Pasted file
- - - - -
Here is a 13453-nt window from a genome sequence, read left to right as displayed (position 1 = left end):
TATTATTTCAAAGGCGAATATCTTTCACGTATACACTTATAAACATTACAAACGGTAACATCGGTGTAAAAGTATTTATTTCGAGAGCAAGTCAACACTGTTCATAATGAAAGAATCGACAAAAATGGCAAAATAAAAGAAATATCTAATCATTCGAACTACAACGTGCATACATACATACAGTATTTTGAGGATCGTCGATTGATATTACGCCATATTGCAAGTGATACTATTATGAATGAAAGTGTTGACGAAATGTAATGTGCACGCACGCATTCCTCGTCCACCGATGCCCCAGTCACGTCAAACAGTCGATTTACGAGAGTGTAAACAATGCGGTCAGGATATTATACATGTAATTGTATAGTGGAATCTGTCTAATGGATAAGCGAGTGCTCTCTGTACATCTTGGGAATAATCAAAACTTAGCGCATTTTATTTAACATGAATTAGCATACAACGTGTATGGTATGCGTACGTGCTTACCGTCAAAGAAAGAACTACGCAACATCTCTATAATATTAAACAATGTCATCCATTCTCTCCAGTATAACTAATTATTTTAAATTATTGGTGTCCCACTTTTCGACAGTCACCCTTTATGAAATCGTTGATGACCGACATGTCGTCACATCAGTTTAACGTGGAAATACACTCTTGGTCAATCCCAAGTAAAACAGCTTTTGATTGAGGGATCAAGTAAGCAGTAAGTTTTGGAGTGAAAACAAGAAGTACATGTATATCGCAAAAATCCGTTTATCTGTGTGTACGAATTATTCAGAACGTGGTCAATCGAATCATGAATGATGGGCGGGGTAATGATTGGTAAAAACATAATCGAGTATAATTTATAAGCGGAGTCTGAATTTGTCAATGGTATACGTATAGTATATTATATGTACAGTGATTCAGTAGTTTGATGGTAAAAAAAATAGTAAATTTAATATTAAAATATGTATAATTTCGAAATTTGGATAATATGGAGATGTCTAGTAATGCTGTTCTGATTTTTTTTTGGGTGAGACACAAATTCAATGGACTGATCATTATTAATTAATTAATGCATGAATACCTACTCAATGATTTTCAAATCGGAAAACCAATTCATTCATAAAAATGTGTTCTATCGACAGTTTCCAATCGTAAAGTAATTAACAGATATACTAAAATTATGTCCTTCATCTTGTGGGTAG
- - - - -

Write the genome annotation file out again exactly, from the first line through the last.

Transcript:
Here is a 13453-nt window from a genome sequence, read left to right as displayed (position 1 = left end):
TATTATTTCAAAGGCGAATATCTTTCACGTATACACTTATAAACATTACAAACGGTAACATCGGTGTAAAAGTATTTATTTCGAGAGCAAGTCAACACTGTTCATAATGAAAGAATCGACAAAAATGGCAAAATAAAAGAAATATCTAATCATTCGAACTACAACGTGCATACATACATACAGTATTTTGAGGATCGTCGATTGATATTACGCCATATTGCAAGTGATACTATTATGAATGAAAGTGTTGACGAAATGTAATGTGCACGCACGCATTCCTCGTCCACCGATGCCCCAGTCACGTCAAACAGTCGATTTACGAGAGTGTAAACAATGCGGTCAGGATATTATACATGTAATTGTATAGTGGAATCTGTCTAATGGATAAGCGAGTGCTCTCTGTACATCTTGGGAATAATCAAAACTTAGCGCATTTTATTTAACATGAATTAGCATACAACGTGTATGGTATGCGTACGTGCTTACCGTCAAAGAAAGAACTACGCAACATCTCTATAATATTAAACAATGTCATCCATTCTCTCCAGTATAACTAATTATTTTAAATTATTGGTGTCCCACTTTTCGACAGTCACCCTTTATGAAATCGTTGATGACCGACATGTCGTCACATCAGTTTAACGTGGAAATACACTCTTGGTCAATCCCAAGTAAAACAGCTTTTGATTGAGGGATCAAGTAAGCAGTAAGTTTTGGAGTGAAAACAAGAAGTACATGTATATCGCAAAAATCCGTTTATCTGTGTGTACGAATTATTCAGAACGTGGTCAATCGAATCATGAATGATGGGCGGGGTAATGATTGGTAAAAACATAATCGAGTATAATTTATAAGCGGAGTCTGAATTTGTCAATGGTATACGTATAGTATATTATATGTACAGTGATTCAGTAGTTTGATGGTAAAAAAAATAGTAAATTTAATATTAAAATATGTATAATTTCGAAATTTGGATAATATGGAGATGTCTAGTAATGCTGTTCTGATTTTTTTTTGGGTGAGACACAAATTCAATGGACTGATCATTATTAATTAATTAATGCATGAATACCTACTCAATGATTTTCAAATCGGAAAACCAATTCATTCATAAAAATGTGTTCTATCGACAGTTTCCAATCGTAAAGTAATTAACAGATATACTAAAATTATGTCCTTCATCTTGTGGGTAG